Mission

The 16th Squadron operates the Northrop Grumman E-8 Joint STARS (Joint Surveillance Target Attack Radar System), an advanced ground surveillance and battle management system. J-STARS detects, locates, classifies, tracks and targets ground movements on the battlefield, communicating real-time information through secure data links with combat command posts.

History

World War II

The squadron was first activated as the 380th Fighter Squadron, part of IV Fighter Command in early 1943. It engaged in the air defense of the San Francisco area as well as acting as a Replacement Training Unit until the end of 1943. It trained as a North American P-51 Mustang operational squadron before deploying to the European Theater of Operations. In Europe it became part of IX Fighter Command in England. Operated both as a tactical fighter squadron, providing air support to Allied ground forces in France as well as an air defense squadron, attacking enemy aircraft in air-to-air combat over Europe.

380th Fighter Squadron P-51 at Azeville Airfield
380th Fighter Squadron P-51 at Azeville Airfield

The squadron was converted to a tactical reconnaissance squadron in August 1944, when it was redesignated the 160th Tactical Reconnaissance Squadron. It engaged in hazardous reconnaissance flights over enemy-controlled territory unarmed, gathering intelligence for Allied commanders until the end of combat in Europe, May 1945. The unit advanced eastward across France using advanced landing grounds, then into the Low Countries and Occupied Germany.

The squadron remained in Germany as part of the occupation forces, returning to Langley Field, Virginia in June 1947. The unit remained assigned to Tactical Air Command as a reconnaissance squadron. The squadron was inactivated in 1949.

Cold War

In 1950 the squadron was activated once again at Langley, now designated the 16th Tactical Reconnaissance Squadron.[note 2] It moved to Shaw Air Force Base, South Carolina in 1958 where it re-equipped with McDonnell RF-101C Voodoo reconnaissance aircraft. The squadron deployed to south Florida in 1962 during the Cuban Missile Crisis, flying hazardous overflights over Cuba gathering intelligence photos. The unit upgraded to the McDonnell Douglas RF-4C Phantom II in 1965. It also operated a flight of Martin EB-57E Canberra electronic warfare aircraft. It added Douglas EB-66 Destroyer jamming aircraft beginning in 1971 as part of the phaseout of the Destroyer at Shaw. It was the last USAF active duty B-57 squadron, retiring the aircraft in 1976 when F-4G Phantom IIs took over its mission.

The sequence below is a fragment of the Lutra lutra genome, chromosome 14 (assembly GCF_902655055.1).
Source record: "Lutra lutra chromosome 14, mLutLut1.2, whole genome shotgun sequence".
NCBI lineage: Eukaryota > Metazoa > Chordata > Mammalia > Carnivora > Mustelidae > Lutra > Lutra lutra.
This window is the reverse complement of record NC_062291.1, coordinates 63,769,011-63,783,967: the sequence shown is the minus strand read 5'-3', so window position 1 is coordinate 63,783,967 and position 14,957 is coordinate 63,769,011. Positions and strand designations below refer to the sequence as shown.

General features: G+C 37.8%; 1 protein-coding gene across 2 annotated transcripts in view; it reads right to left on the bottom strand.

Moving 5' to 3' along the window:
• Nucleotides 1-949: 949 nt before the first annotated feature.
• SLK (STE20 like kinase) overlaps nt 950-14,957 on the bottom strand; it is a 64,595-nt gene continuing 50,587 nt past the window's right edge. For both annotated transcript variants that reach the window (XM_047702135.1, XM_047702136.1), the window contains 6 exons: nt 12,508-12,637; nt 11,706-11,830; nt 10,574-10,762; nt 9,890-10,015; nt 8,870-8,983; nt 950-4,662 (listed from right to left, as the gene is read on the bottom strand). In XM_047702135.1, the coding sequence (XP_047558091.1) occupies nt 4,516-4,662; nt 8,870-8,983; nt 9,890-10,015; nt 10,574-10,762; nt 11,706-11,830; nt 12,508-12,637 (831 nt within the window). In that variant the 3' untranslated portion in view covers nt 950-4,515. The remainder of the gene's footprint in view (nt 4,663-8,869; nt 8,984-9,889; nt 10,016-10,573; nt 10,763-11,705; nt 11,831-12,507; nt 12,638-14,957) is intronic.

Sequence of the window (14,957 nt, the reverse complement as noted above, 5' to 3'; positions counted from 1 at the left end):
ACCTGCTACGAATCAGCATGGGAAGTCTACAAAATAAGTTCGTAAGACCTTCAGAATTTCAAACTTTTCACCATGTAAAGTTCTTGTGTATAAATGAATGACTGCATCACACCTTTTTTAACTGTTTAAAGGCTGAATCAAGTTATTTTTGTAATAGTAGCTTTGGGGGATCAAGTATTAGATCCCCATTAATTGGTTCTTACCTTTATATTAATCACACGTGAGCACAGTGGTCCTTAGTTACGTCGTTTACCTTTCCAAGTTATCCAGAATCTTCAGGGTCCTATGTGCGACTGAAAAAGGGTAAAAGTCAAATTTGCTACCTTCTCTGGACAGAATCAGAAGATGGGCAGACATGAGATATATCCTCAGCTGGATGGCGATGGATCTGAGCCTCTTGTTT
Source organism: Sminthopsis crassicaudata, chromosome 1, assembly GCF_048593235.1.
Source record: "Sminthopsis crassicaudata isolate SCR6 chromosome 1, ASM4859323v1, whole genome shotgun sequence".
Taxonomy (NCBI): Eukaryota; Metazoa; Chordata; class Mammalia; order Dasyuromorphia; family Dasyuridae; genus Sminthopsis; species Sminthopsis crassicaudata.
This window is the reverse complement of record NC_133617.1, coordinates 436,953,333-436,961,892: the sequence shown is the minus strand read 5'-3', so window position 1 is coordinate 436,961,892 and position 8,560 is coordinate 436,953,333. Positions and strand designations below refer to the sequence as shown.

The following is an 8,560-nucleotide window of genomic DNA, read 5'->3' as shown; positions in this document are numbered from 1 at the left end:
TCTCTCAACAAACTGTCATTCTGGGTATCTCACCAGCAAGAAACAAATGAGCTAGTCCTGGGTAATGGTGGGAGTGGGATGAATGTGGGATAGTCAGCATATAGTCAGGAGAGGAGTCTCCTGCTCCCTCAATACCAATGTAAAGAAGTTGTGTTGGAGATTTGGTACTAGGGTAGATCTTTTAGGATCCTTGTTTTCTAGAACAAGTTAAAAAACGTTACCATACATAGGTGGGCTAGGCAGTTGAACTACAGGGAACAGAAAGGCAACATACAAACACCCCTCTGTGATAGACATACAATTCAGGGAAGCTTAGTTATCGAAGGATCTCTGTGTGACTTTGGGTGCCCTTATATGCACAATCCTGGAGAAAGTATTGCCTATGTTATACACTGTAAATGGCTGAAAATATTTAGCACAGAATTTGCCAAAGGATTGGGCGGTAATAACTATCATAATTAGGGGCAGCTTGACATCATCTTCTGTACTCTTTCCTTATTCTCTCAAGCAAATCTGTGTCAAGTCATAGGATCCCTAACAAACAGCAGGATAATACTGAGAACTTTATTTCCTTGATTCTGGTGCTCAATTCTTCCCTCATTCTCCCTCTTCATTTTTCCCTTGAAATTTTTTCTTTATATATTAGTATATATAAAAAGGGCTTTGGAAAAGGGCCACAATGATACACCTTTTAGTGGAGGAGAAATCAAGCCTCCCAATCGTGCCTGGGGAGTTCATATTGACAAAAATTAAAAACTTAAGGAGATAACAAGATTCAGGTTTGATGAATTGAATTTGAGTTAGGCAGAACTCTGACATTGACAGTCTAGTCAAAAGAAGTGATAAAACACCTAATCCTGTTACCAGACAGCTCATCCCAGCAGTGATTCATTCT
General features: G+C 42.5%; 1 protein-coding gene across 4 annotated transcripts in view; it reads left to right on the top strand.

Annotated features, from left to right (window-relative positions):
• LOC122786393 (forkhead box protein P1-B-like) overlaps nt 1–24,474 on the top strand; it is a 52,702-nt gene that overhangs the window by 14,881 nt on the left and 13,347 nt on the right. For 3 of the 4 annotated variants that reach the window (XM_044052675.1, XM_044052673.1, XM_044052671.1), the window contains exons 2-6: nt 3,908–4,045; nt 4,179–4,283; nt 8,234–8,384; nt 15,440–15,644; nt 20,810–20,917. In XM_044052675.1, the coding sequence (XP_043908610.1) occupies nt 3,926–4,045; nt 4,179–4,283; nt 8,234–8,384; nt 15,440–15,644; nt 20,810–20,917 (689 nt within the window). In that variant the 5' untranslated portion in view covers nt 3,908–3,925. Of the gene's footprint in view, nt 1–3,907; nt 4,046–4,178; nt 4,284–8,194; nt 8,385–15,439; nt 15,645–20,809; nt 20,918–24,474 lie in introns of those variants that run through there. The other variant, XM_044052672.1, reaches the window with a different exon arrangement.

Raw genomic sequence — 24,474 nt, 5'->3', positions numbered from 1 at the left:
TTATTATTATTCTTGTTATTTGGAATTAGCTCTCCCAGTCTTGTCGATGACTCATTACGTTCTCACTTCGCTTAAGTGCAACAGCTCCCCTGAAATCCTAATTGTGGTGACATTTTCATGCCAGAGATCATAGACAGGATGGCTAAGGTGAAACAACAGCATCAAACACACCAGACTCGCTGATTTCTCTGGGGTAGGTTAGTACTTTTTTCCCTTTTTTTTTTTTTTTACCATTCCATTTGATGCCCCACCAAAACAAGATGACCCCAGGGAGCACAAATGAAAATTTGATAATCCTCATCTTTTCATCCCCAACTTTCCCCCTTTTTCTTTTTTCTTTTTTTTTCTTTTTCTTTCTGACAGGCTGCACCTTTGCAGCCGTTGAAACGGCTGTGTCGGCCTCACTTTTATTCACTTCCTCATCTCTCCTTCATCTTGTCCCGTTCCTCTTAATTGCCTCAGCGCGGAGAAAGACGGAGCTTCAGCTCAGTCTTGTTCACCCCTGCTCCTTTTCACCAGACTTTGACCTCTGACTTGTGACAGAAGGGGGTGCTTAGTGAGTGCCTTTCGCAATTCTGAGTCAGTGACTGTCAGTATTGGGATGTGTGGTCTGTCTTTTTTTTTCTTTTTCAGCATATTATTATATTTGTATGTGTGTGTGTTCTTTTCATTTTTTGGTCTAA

RF-4C Phantom II of the 16th Tactical Reconnaissance Squadron[note 3]
RF-4C Phantom II of the 16th Tactical Reconnaissance Squadron[note 3]

The 16th remained the single RF-4C squadron at Shaw after the 1982 realignment of its parent 363d from a tactical reconnaissance to tactical fighter wing. It continued reconnaissance training in the United States until 1989 when the RF-4Cs were transferred to 67th Tactical Reconnaissance Wing at Bergstrom Air Force Base, Texas, and the squadron was inactivated.

Joint Surveillance Target Attack Radar System

The squadron was reactivated as the 16th Airborne Command and Control Squadron in 1996 at Robins Air Force Base, Georgia as an E-8 J-STARS squadron. In 2002, the J-Stars mission was transferred to the Georgia Air National Guard and the 116th Air Control Wing and the squadron became a Guard unit. Ten years later the mission returned to the regular Air Force, with Georgia Air National Guard associate units joining the mission.[1]

Lineage

  • Constituted as the 380th Fighter Squadron (Single Engine) on 11 February 1943
Activated on March 1943
Redesignated 160th Tactical Reconnaissance Squadron on 25 August 1944
Redesignated 160th Reconnaissance Squadron, Photographic on 29 Ju1y 1946
Redesignated 160th Tactical Reconnaissance Squadron, Photographic on 14 June 1948